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If you are intending to visit Australia on a budget you’ll need this post.
I hate to shatter your dreams of endless Great Barrier Reef scuba dives and watching an Uluru sunset with a glass of champagne, but Australia is expensive.
We’re a huge country with a small population, which means a lack of competition. Our government doesn’t mind slapping on high taxes, especially when it comes to those finer things in life we enjoy, like a cold beer at a nice pub.
They don’t mind a few rules and fines too!
Recently we wrote about the high cost of travel in Australia which caused a little bit of a stir. One reader even suggested we leave HIS country. Hmm, it’s no secret Oz is expensive, but when you say it out loud some people take it personally.
So today we hope to help you lower your costs on your trip downunder.
Travel to Australia on a budget is still possible and today that is our focus.
If you follow our tips, you will close up that hole that travel to Australia can create in your wallet AND have an awesome time.
Firstly, lets put Australia into perspective and why you need to think about what you hope to see and do when you visit.
Many travelers disregard the actual size of Australia and it’s landscape until they arrive, and end up regretting the choices they made in the planning stage.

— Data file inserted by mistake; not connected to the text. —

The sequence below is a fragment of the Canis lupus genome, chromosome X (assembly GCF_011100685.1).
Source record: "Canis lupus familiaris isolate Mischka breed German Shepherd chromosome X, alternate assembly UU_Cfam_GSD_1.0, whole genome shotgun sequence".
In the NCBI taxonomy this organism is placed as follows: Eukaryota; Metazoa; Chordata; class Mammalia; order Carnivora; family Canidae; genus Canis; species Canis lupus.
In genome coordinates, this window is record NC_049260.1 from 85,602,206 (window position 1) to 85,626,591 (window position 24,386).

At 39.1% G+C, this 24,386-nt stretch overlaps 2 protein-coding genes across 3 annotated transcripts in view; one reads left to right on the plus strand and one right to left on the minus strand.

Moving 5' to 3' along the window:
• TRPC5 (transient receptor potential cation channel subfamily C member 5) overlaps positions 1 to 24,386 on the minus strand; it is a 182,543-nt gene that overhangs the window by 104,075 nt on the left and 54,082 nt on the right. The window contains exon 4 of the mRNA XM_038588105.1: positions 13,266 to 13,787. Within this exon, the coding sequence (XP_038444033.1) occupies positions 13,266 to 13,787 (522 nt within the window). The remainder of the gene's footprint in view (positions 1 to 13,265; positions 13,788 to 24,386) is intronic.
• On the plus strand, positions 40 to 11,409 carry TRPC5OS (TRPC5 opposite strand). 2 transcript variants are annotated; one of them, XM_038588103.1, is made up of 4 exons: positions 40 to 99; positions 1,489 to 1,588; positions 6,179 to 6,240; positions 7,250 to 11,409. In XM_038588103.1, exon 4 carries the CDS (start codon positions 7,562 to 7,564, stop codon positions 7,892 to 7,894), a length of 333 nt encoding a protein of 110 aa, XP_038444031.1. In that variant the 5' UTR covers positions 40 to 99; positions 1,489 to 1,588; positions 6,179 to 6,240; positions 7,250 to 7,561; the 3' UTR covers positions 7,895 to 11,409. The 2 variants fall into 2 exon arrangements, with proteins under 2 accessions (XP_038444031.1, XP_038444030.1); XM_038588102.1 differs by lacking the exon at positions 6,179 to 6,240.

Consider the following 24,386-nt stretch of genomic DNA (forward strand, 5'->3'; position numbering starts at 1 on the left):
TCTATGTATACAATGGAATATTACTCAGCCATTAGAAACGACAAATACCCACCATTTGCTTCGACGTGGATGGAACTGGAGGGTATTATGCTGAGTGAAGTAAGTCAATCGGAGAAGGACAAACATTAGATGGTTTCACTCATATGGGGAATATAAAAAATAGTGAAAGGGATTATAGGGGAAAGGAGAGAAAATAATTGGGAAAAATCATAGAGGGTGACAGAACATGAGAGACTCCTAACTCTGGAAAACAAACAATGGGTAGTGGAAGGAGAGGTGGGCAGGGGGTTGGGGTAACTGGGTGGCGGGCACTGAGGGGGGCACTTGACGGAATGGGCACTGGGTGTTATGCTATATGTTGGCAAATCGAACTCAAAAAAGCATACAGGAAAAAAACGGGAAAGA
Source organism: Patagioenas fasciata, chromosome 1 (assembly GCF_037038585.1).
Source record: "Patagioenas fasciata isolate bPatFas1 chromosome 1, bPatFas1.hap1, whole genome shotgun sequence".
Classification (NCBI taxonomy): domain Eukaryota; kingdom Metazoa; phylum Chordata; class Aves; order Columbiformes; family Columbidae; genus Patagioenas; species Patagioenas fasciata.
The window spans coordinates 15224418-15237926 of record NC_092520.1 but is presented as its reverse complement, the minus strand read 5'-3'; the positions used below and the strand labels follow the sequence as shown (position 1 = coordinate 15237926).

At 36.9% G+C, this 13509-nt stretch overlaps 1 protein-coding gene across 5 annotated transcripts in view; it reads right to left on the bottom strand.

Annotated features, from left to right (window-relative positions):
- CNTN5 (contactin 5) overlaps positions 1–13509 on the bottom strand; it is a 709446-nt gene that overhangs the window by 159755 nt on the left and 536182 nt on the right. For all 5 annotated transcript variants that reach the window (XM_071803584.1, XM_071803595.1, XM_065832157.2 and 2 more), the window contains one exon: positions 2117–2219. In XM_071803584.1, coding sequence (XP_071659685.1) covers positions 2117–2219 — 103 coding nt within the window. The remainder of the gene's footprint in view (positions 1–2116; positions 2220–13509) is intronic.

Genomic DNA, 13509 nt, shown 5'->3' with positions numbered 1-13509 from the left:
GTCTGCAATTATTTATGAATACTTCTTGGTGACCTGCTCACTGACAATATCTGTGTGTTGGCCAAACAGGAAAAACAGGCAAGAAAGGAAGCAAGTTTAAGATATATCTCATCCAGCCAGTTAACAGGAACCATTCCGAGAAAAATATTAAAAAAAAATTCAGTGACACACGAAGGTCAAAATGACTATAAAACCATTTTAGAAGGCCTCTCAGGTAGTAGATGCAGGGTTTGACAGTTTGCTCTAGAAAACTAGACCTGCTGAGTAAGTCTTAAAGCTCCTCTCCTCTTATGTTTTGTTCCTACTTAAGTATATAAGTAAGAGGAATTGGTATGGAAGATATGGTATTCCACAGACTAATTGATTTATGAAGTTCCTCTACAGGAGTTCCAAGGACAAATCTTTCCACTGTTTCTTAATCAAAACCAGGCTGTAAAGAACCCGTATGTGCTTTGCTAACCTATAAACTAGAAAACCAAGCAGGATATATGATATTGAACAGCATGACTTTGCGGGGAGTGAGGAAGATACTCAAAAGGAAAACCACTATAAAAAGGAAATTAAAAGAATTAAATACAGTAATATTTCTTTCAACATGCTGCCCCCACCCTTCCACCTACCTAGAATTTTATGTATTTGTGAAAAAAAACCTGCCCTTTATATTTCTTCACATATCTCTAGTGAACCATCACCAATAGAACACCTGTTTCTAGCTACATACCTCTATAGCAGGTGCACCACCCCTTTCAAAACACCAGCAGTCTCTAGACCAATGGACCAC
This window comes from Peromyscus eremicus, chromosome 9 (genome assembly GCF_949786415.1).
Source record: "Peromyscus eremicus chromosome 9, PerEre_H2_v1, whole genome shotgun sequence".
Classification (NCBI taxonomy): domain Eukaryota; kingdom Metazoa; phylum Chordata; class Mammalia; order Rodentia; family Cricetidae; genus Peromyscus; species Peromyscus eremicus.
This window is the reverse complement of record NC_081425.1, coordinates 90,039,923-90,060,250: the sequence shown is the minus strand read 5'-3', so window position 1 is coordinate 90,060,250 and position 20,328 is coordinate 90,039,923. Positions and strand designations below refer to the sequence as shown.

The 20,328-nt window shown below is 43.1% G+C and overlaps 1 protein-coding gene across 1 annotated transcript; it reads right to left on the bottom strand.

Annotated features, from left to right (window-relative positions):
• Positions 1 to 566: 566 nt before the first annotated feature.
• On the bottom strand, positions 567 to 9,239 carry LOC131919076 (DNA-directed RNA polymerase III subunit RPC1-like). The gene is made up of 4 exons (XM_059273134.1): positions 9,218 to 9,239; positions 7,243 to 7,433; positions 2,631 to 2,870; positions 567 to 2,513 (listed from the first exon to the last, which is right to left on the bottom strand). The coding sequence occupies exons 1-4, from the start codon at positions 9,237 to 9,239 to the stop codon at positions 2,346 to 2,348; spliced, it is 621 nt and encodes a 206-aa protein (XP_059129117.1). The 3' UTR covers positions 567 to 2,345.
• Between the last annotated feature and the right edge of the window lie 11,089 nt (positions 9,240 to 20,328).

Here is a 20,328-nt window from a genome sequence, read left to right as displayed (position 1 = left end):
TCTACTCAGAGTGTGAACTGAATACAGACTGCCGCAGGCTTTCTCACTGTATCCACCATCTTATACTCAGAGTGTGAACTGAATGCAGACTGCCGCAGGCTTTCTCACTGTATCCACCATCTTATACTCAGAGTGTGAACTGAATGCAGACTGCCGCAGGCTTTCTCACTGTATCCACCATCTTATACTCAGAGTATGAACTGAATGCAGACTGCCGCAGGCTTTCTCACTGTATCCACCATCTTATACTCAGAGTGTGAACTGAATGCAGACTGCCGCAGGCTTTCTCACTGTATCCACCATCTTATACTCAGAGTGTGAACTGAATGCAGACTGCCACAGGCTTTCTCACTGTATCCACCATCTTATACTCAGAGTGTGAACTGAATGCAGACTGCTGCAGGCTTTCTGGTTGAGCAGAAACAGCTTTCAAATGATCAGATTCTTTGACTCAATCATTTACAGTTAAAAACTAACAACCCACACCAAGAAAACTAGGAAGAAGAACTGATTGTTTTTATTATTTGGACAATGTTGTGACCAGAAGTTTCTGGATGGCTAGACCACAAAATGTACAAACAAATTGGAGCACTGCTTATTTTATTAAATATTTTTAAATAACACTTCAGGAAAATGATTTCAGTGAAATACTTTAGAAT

Australia is the sixth biggest country in the world and about the same size as mainland USA. So, considering the country is so vast, the problem becomes how to visit Australia and where to visit?
Think about how much time you have and then make a list of your must-see places and plan accordingly.
If you only have a few weeks and you’re on a budget, it would be best to focus on one or two regions. You don’t want to be travelling from NSW to Perth in Western Australia then back to Queensland. You and your bank balance will be wiped out.
But if you have an extended period of time you’ll have more flexibility and strategies you can use. Let’s dive in.
Once you get here, Australia is the land of long distances and for so long we really only had two airlines, Qantas and Virgin, so there was a lack of competition and prices were high.
Thankfully, air travel is getting a little more competitive and cheaper.
Jetstar has a Friday Frenzy deal where you can snap up a flight sometimes for as low as $19. The flight route changes each week and the competition is fierce though.
Rex Airline has a backpacker pass available only to international travellers, which gives you one or two months of unlimited Rex air travel. Rex flies to regional areas such as Broken Hill, Kangaroo Island, King Island and Coober Pedy.
Tiger Airways also has cheap domestic flights within Australia, but they have had cancellation, financial and maintenance issues in the past and personally I’d probably pay a little extra to go with the others.